Huang et al. (2009) identify several key factors of cognitive load presented by a given network visualization. The factors that are most relevant for the following discussion regarding cognitive load of Py3plex plots are the following: Domain complexity. Not all domains are equally complex. Huang et al. point out that visualizations of biological networks should differ from the ones used for displaying social networks. Py3plex is adapted in line with these findings. The layer-level diagonal visualization introduced in this work offers intuitive segmentation of e.g., biological information (e.g., DNA, RNA, protein etc.); however, such levels are not necessarily present in social networks. In order to address this issue, Py3plex offers functionality to aggregate layers, which can be adapted to specific use-cases. Data complexity. This aspect is closely related to the studied domain. We observed for example, that biological networks contain more node and edge types, than the social networks, requiring different visualization strategies. The internal data structure used for visualization and manipulation is a heterogeneous information network with (optional) attributes assigned to nodes. This structure was expressive enough for the examples shown in this work, consisting of multiple node and edge types. It could be further adapted to e.g., hypergraphs, should the need arise. Visual complexity. Visualizations can have varying degrees of complexity. Here, aspects such as edge or node overlaps and the number of different elements visualized need to be considered. The complexity of the visualizations obtained using Py3plex can be high, as it displays multiple layers along with inter- and intra-layer edges. We refer the reader to “Potential drawbacks” section for detailed discussion of the visualization aspects which influence the final output the most.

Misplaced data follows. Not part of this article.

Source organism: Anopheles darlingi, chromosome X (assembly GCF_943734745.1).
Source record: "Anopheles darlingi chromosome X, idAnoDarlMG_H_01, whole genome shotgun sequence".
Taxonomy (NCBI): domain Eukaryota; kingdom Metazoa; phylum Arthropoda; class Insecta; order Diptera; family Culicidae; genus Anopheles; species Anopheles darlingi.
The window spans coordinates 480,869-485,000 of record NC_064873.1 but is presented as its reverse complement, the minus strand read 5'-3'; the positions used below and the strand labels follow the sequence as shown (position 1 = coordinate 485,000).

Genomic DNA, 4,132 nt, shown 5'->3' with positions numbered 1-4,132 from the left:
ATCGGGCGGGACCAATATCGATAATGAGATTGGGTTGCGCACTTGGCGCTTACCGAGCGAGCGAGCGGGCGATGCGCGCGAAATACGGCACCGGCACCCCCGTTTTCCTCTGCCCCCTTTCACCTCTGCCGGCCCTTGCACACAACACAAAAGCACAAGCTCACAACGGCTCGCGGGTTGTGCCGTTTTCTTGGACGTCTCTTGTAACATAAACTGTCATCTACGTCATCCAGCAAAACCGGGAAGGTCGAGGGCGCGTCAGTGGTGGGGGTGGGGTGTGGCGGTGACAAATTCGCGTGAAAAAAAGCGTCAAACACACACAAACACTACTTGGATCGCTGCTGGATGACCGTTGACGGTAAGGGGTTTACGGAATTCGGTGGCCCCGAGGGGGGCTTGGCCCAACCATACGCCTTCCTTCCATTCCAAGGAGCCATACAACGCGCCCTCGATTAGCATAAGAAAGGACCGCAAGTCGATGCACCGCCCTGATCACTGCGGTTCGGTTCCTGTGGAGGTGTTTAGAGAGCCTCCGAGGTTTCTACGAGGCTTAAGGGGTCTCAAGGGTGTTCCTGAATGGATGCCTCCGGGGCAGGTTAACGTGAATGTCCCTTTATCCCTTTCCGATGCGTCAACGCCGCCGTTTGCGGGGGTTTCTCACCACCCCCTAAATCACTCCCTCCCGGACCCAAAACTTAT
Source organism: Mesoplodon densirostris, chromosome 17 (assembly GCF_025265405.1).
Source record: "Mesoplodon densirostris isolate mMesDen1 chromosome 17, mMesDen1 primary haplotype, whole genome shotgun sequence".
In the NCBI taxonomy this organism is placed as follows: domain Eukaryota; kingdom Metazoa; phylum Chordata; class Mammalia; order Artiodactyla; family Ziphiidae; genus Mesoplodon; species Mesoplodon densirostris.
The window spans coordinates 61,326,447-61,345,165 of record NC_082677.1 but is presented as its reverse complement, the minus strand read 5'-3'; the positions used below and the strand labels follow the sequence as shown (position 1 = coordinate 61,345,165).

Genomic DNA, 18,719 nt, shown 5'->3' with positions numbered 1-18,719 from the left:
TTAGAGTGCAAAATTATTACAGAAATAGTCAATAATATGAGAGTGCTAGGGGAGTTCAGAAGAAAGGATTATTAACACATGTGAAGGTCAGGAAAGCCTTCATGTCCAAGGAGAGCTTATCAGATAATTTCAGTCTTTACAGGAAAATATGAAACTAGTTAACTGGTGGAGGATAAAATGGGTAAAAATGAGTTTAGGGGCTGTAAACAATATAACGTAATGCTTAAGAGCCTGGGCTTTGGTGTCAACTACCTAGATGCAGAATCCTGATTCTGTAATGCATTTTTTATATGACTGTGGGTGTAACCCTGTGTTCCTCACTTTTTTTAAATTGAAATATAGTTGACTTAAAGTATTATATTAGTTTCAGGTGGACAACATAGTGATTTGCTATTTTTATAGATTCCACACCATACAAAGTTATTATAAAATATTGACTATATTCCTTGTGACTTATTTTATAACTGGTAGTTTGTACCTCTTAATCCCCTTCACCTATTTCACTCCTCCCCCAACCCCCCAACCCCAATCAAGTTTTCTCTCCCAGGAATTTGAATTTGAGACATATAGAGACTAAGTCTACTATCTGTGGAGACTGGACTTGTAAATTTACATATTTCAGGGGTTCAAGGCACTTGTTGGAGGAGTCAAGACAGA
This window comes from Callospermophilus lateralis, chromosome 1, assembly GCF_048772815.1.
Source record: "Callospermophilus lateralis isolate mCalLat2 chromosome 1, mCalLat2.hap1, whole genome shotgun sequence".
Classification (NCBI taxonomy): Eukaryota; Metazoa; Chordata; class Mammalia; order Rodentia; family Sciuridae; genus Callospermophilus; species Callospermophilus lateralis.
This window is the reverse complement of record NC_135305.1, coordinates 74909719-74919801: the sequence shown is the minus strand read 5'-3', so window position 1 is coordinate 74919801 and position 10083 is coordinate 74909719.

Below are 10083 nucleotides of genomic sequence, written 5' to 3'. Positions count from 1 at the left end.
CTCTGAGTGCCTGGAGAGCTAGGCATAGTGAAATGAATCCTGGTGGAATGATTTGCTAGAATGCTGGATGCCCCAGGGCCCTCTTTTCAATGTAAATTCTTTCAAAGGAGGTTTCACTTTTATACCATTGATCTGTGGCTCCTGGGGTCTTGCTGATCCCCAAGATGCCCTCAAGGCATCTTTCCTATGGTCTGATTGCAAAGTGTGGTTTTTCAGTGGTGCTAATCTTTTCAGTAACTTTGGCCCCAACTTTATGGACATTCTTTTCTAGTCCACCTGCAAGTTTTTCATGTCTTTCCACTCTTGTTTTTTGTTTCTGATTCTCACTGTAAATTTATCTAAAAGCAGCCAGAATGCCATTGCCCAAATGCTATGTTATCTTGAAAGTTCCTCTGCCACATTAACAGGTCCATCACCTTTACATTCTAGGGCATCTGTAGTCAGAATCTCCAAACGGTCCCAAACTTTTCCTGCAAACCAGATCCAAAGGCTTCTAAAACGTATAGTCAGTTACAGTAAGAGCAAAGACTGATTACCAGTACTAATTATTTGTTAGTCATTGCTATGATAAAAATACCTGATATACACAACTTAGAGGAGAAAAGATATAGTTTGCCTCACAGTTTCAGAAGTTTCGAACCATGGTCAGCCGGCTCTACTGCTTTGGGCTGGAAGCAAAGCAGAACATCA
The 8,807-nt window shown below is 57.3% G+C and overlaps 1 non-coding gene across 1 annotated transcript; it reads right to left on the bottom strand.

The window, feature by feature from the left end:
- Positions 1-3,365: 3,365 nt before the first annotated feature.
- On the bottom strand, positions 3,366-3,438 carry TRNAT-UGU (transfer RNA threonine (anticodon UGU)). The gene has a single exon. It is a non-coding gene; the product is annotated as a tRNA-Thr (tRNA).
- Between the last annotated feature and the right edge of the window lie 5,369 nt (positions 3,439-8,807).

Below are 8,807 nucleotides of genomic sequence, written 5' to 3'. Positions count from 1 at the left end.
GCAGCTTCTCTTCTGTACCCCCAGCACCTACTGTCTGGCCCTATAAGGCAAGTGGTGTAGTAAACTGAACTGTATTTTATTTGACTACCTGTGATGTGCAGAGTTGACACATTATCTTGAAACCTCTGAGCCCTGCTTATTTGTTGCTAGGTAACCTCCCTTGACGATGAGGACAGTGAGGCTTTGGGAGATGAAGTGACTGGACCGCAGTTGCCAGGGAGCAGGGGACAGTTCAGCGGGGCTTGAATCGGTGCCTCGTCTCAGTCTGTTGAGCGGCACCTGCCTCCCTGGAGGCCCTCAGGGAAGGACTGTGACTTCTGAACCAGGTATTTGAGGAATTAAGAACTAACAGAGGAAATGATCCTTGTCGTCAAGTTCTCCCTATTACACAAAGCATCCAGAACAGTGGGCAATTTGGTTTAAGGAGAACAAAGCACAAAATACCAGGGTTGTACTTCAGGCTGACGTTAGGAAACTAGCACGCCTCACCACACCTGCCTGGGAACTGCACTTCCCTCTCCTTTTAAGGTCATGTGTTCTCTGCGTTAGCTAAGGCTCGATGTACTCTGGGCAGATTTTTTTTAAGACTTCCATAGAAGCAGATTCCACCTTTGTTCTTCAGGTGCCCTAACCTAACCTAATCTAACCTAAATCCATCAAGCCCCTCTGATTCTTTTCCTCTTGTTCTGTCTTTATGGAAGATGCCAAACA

Because one of the output options supported by Py3plex is a Matplotlib canvas (Hunter 2007), the resulting visualizations can easily be:

  • Zoomed-into. A square region of the visualization is selected and zoomed-into. This functionality offers e.g., a way to emphasize only certain layers of interest.

  • Stretched. The interactive viewer offers simple functionality for adapting the shape of the resulting visualization, offering fine-tuning with respect to e.g., overlapping text.

  • Animated. Matplotlib offers animation functionality, making possible the construction of e.g., dynamic visualizations, consisting of multiple (e.g., time-dependent) frames. An example of such an animation is available online in.gif formatFootnote 5.

Embedding-based network layout

Visualization of large networks commonly results in long computation times and incomprehensible layouts. Recent advancements in the field of machine learning on graphs can be leveraged to facilitate the process of network visualization. Even though embedding-based data visualization is becoming commonplace in contemporary machine learning, such techniques span back to Harel and Koren (2002), who initially investigated how network embeddings can be used for visualization. They use principal component analysis (PCA) as the main embedding mechanism. Even though PCA can offer valuable insights when projecting the data into orthogonal space of lower dimension, it does not necessarily maintain all network-topological properties which represent key parts of the considered network. The initially considered network embedding (PCA) does not take into account higher-order node neighborhoods, missing out on e.g., densely connected parts of networks that can only be accessible when considering longer random walks.

This section is structured as follows. First, we describe the role of network embedding algorithms in a standard machine learning setting. Next, we show how methods for non-linear dimensionality reduction can be combined with scalable node embeddings for network layout construction. Finally, we present a simple benchmark of the presented layout algorithm compared with a generic, force-directed layout.

Network embedding